Bowman had in mind a similar plan once he received football scholarship offers but not in basketball. His idea was to play football at North Carolina and walk-on to the basketball team and then choose between the two sports. His first year at Boston College taught him even that was ambitious in this era of overlapping seasons and training year-round for a sport.
“My first year of college I saw what it would have been like if I tried to play both at UNC,” he said. “There is so much punishment on your body in football. Once season is over, even if you don’t go to a bowl game, you’re already overlapping with basketball. That’s a lot of punishment on my body.”
Bowman’s decision to pursue basketball is a complicated story that winds through a close relationship with his brother Michael after their father died when they were young. Although Michael is only two years older, he looked up to him as a father figure.
He followed Michael into football and as teammates at Havelock High, a North Carolina state power. Michael’s senior year he committed to South Carolina at the same announcement organized at the school that Ky picked North Carolina as a sophomore.
It was an uplifting story of two brothers bettering their life circumstances -- until Michael was arrested for larceny, twice. While Michael served time for the second offense, grand larceny, he advised Ky in their conversations to follow his heart in basketball. That’s how much he looked up to his brother despite Michael throwing away a scholarship to South Carolina that was pulled after his first arrest and a chance for redemption at Winston-Salem State upon his second arrest.
“My brother wanted me to play basketball,” Ky said. “He knew I loved basketball more than football.”
Despite Ky’s low profile in basketball recruiting, he eventually received a Boston College offer. Christian, trying to rebuild the program, saw Bowman’s potential.
As a freshman (2016-17), Bowman was named to the ACC All-Freshman team. He averaged 14.3 points, 4.8 rebounds and 2.9 assists.
As a sophomore (2017-18), he was All-ACC honorable mention. He upped his numbers to 17.6, 6.8 and 4.7. He was the ACC Player of the Week in a win over Duke with 30 points, 10 rebounds and nine assists.
A Division I guard hadn’t posted similar numbers in those three categories since 2015-16 when Michigan State’s Denzel Valentine (19.2, 7.5, 7.8) was the 2015-16 national Player of the Year by the Associated Press and the National Association of Basketball Coaches.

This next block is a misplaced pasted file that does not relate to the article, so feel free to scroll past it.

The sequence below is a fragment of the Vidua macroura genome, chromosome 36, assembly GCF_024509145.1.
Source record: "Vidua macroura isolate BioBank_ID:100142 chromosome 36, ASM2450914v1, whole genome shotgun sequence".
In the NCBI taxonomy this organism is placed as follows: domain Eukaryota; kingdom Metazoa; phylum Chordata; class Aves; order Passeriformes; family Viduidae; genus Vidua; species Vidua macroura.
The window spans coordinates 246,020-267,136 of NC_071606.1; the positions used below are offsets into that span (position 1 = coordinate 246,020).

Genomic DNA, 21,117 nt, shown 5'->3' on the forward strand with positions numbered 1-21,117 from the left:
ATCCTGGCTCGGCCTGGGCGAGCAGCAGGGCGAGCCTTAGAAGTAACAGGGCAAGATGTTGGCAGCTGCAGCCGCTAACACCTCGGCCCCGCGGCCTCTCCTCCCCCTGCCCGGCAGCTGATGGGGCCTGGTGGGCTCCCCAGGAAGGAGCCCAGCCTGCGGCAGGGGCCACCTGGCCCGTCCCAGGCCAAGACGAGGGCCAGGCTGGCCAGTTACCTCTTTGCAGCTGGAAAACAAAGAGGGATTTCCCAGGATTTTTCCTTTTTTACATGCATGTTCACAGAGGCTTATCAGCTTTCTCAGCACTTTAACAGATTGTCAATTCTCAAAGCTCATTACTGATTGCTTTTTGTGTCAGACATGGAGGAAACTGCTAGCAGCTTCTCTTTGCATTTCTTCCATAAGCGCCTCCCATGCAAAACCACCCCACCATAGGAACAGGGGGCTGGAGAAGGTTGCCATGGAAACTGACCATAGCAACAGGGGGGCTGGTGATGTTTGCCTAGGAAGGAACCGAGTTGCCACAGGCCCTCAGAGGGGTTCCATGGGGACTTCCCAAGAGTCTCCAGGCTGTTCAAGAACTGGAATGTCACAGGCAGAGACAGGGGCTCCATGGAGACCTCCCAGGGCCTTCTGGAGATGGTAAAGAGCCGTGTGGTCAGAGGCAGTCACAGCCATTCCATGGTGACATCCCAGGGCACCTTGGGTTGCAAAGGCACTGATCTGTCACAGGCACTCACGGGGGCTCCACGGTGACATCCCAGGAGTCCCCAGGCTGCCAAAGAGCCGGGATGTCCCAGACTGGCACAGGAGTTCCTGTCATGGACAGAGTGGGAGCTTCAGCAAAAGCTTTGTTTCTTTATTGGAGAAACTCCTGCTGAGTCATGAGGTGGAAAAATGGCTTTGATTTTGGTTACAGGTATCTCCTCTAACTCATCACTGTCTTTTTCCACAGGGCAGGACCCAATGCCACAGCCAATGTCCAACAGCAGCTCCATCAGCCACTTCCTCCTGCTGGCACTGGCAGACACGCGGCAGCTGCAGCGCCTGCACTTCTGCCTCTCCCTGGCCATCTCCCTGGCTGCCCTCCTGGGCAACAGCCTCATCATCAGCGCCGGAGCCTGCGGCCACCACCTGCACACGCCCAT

This season he’s added to that special triple: 19.2, 7.5, 4.0. He had a 44-point game in a New Year’s Eve overtime loss to Hartford. On the All-ACC team announced Monday, he earned second-team honors.
“I’ve played to his strengths as a great open-court player,” Christian said. “He’s come to be a better point guard in terms of understanding. It’s been difficult for us with guys out (injured), because that makes easier for teams to focus on him. He needs to improve at getting engaged on defense, but he’s getting there. He’s probably the best rebounding point guard in the country. That’s an equalizer people will love.”
As a BC student, Bowman has spent time studying injuries in football and basketball in his class work.
Football, obviously, has impact injuries along with new awareness of brain damage suffered from concussion. Basketball players seem to be more commonly developing brittle feet or lower leg injuries among year-round players.
“In middle school I played soccer and ran track,” Bowman said. “I’ve had coaches that had me doing footwork drills that worked on everything and not just one thing. I’m important to do more than one thing so you’re body gets rest.”
All that versatility may have turned out to be the difference between Bowman continuing to follow his first love into a pro career.
* * *
I invite you to follow me on Twitter @shanny4055
Tom Shanahan, Author: Raye of Light http://tinyurl.com/knsqtqu
-- Book on Michigan State's leading role in the integration of college football. It explains Duffy Daugherty's untold pioneering role and debunks myths that steered recognition away from him to Bear Bryant.
Don’t believe the myths at Duffy Daugherty’s expense about Bear Bryant’s motivation to play the 1970 USC-Alabama game or myths about the Charlie Thornhill-for-Joe Namath trade. Bear Bryant knew nothing about black talent in the South while he dragged his feet on segregation.
David Maraniss, Pulitzer Prize winner and biographer; "History writes people out of the story. It's our job to write them back in."